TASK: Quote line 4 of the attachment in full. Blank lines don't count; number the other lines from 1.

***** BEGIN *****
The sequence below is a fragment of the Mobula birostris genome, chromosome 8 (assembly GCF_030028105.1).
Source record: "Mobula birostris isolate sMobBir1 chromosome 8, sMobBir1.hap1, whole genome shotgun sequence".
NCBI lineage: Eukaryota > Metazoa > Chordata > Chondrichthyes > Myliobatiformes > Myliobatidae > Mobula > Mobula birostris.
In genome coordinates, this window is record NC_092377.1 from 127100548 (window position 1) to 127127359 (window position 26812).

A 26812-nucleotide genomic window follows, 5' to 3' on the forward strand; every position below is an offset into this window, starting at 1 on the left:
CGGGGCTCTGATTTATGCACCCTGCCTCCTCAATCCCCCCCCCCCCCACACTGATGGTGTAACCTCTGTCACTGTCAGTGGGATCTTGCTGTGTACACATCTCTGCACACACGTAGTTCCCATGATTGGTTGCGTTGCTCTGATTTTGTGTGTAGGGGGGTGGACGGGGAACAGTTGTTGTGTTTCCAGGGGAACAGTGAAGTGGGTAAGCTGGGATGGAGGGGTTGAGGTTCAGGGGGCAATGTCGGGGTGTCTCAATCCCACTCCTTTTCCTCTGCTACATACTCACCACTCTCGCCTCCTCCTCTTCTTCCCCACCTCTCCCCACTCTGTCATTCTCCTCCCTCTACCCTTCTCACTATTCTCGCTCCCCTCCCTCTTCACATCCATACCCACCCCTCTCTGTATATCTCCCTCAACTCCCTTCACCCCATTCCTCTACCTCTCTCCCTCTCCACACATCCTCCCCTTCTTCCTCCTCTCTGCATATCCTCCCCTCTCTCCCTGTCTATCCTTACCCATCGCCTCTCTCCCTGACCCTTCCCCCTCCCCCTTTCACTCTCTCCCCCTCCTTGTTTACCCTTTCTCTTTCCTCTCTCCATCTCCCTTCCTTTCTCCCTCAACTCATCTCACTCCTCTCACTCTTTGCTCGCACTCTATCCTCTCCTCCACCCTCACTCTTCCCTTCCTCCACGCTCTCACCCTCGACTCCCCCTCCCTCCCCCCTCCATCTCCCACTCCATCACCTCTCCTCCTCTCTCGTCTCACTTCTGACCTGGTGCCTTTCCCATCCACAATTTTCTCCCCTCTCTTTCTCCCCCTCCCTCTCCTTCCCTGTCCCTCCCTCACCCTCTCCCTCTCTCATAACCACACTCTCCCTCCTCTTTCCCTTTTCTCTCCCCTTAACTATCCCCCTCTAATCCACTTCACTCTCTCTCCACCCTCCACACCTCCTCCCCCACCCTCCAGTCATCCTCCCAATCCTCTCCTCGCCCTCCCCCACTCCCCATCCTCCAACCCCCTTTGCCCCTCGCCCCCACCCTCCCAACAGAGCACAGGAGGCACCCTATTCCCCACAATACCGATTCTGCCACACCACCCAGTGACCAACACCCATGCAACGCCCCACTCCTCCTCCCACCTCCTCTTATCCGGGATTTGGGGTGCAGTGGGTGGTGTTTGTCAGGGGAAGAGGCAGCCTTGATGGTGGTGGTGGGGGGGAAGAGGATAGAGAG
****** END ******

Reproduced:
In genome coordinates, this window is record NC_092377.1 from 127100548 (window position 1) to 127127359 (window position 26812).